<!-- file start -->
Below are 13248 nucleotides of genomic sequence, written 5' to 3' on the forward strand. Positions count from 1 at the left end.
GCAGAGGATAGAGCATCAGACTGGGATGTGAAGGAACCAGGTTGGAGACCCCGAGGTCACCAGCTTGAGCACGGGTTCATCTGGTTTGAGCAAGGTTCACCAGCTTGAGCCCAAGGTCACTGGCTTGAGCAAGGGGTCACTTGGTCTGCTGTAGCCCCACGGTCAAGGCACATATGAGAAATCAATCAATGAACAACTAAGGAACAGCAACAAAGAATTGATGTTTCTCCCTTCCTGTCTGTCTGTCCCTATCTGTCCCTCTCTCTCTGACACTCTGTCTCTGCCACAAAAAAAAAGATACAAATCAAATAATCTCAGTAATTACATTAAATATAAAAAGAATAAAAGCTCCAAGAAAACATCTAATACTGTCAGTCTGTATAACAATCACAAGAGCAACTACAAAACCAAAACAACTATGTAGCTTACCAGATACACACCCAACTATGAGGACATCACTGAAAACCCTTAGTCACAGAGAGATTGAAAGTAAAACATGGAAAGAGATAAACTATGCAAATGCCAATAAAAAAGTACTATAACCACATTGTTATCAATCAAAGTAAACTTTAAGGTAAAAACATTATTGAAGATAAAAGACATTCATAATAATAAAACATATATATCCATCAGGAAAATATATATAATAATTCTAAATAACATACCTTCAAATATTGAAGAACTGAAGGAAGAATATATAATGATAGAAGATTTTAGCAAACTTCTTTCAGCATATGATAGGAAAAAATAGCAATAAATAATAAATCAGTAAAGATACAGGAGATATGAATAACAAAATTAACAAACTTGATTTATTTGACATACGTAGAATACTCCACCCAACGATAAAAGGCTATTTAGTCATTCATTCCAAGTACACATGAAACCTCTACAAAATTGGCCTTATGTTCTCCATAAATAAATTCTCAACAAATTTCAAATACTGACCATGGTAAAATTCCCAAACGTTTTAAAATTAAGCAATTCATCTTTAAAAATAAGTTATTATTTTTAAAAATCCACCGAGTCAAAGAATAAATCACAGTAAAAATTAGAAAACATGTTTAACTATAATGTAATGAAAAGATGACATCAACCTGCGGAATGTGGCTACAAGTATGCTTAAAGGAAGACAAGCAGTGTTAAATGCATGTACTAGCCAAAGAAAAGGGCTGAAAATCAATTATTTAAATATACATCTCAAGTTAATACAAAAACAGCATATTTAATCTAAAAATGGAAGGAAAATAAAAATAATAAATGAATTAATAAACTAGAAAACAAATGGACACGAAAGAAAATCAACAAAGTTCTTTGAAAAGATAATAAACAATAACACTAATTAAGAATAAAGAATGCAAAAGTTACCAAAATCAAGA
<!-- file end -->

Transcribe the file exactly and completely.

Below are 13248 nucleotides of genomic sequence, written 5' to 3' on the forward strand. Positions count from 1 at the left end.
GCAGAGGATAGAGCATCAGACTGGGATGTGAAGGAACCAGGTTGGAGACCCCGAGGTCACCAGCTTGAGCACGGGTTCATCTGGTTTGAGCAAGGTTCACCAGCTTGAGCCCAAGGTCACTGGCTTGAGCAAGGGGTCACTTGGTCTGCTGTAGCCCCACGGTCAAGGCACATATGAGAAATCAATCAATGAACAACTAAGGAACAGCAACAAAGAATTGATGTTTCTCCCTTCCTGTCTGTCTGTCCCTATCTGTCCCTCTCTCTCTGACACTCTGTCTCTGCCACAAAAAAAAAGATACAAATCAAATAATCTCAGTAATTACATTAAATATAAAAAGAATAAAAGCTCCAAGAAAACATCTAATACTGTCAGTCTGTATAACAATCACAAGAGCAACTACAAAACCAAAACAACTATGTAGCTTACCAGATACACACCCAACTATGAGGACATCACTGAAAACCCTTAGTCACAGAGAGATTGAAAGTAAAACATGGAAAGAGATAAACTATGCAAATGCCAATAAAAAAGTACTATAACCACATTGTTATCAATCAAAGTAAACTTTAAGGTAAAAACATTATTGAAGATAAAAGACATTCATAATAATAAAACATATATATCCATCAGGAAAATATATATAATAATTCTAAATAACATACCTTCAAATATTGAAGAACTGAAGGAAGAATATATAATGATAGAAGATTTTAGCAAACTTCTTTCAGCATATGATAGGAAAAAATAGCAATAAATAATAAATCAGTAAAGATACAGGAGATATGAATAACAAAATTAACAAACTTGATTTATTTGACATACGTAGAATACTCCACCCAACGATAAAAGGCTATTTAGTCATTCATTCCAAGTACACATGAAACCTCTACAAAATTGGCCTTATGTTCTCCATAAATAAATTCTCAACAAATTTCAAATACTGACCATGGTAAAATTCCCAAACGTTTTAAAATTAAGCAATTCATCTTTAAAAATAAGTTATTATTTTTAAAAATCCACCGAGTCAAAGAATAAATCACAGTAAAAATTAGAAAACATGTTTAACTATAATGTAATGAAAAGATGACATCAACCTGCGGAATGTGGCTACAAGTATGCTTAAAGGAAGACAAGCAGTGTTAAATGCATGTACTAGCCAAAGAAAAGGGCTGAAAATCAATTATTTAAATATACATCTCAAGTTAATACAAAAACAGCATATTTAATCTAAAAATGGAAGGAAAATAAAAATAATAAATGAATTAATAAACTAGAAAACAAATGGACACGAAAGAAAATCAACAAAGTTCTTTGAAAAGATAATAAACAATAACACTAATTAAGAATAAAGAATGCAAAAGTTACCAAAATCAAGA